Ellis on the Cambridge Theft

A jade vase and recumbent buffalo and horse
Some of the objects taken from the Fitzwilliam on April 13

Dick Ellis can always be relied on to provide a sensible commentary on a recent theft. Speaking to the Cambridge-news he argues it is unlikely that the thieves stole the objects to order. The 18 stolen objects were taken from the Fitzwilliam museum, and as always the trick is not the stealing, it is selling or profiting off the theft. Ellis notes to the BBC:

Almost certainly, in my opinion, the museum was targeted in the same way as we saw thieves target rhino horns when their price went through the roof. They have an appreciation that in the last couple of years the Chinese art market has now outstripped the United States and European art markets to become the premier art market in the world.The thought is that if you steal some quality items – and you will find quality items in museum collections – you can sell them on to a Chinese market that has an insatiable appetite for this sort of thing.

Questions or Comments? Email me at derek.fincham@gmail.com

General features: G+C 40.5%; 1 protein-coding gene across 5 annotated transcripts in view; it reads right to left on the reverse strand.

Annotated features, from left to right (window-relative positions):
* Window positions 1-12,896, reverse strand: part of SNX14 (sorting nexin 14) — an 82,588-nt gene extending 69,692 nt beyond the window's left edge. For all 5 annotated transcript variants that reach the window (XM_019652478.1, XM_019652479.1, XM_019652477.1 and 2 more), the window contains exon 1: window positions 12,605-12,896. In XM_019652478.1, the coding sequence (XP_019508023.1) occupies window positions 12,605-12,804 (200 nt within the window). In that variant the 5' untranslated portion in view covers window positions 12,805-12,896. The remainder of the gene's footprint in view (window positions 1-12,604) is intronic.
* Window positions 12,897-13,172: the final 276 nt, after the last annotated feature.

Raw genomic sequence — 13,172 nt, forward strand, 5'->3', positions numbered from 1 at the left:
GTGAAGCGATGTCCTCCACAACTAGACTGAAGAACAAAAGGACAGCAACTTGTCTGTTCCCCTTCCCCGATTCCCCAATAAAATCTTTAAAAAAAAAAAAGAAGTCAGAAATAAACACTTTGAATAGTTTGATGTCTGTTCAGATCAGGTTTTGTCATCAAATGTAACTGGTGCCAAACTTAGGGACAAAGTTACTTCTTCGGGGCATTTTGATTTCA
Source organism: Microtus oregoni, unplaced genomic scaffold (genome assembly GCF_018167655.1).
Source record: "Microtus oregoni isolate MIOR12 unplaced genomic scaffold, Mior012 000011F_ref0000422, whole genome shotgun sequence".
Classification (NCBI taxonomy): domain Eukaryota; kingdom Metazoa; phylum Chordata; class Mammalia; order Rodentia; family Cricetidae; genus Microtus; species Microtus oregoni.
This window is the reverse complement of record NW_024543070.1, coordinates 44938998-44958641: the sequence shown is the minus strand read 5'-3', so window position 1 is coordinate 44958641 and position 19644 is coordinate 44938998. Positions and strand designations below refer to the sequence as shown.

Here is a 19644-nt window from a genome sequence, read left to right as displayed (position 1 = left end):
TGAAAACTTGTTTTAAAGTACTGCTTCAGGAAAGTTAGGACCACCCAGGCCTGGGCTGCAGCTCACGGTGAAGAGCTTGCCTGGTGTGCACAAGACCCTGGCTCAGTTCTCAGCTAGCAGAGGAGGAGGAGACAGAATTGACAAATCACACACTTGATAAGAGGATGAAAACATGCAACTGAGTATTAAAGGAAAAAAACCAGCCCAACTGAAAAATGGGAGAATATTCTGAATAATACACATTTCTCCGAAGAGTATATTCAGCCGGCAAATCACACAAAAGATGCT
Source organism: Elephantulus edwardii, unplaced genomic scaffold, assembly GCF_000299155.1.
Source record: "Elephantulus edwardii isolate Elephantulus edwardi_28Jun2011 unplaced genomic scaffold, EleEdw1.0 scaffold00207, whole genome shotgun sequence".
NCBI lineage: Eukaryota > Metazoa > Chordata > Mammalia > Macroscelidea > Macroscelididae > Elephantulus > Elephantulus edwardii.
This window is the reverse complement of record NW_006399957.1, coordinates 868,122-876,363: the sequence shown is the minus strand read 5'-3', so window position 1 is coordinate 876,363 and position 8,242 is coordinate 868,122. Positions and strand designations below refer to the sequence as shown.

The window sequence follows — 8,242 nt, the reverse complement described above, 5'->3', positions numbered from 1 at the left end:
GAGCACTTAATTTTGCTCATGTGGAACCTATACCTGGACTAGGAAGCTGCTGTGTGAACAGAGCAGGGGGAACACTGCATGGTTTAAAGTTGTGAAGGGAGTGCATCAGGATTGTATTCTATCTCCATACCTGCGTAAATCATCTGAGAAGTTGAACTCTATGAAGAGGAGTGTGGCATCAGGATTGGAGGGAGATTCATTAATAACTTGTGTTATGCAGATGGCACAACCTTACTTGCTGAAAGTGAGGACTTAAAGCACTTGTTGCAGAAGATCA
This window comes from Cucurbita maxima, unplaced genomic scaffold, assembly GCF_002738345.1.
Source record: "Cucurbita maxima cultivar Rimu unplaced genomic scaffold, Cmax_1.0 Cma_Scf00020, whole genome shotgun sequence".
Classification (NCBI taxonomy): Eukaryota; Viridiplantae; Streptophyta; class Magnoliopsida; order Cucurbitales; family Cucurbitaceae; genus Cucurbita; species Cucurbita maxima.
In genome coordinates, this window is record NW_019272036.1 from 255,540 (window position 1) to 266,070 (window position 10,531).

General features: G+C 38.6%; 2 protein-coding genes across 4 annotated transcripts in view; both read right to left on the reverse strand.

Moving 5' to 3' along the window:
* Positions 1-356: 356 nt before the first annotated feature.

2 thoughts on “Ellis on the Cambridge Theft”

  1. I suppose I should be asking this of Dick directly, but I am not as sure as he is that these items were not stolen to order by a Chinese collector. We know that within China itself collectors have paid for locals to dig up artifacts, and for smugglers to take them out of the country so that the collectors can “buy” them abroad and bring them back into China. It is not that big a step to imagine one of the many new millionaires in China thinking it might be easier just to have someone break in and steal from Western museums items that moreover from the Chinese viewpoint really belong in China. I am not saying this is more likely than the scenario Dick paints but it is not beyond the range of possibility.

  2. That’s news to me, I’ve not heard of that kind of a collector/smuggler/buyback in China. I’d point to the Durham theft as a far more likelier scenario, as I think does Dick. I do think the Chinese art trade at least on paper has far more regulation than any other nation, and the claims that China is a free-for-all for looted objects have been unsupported.

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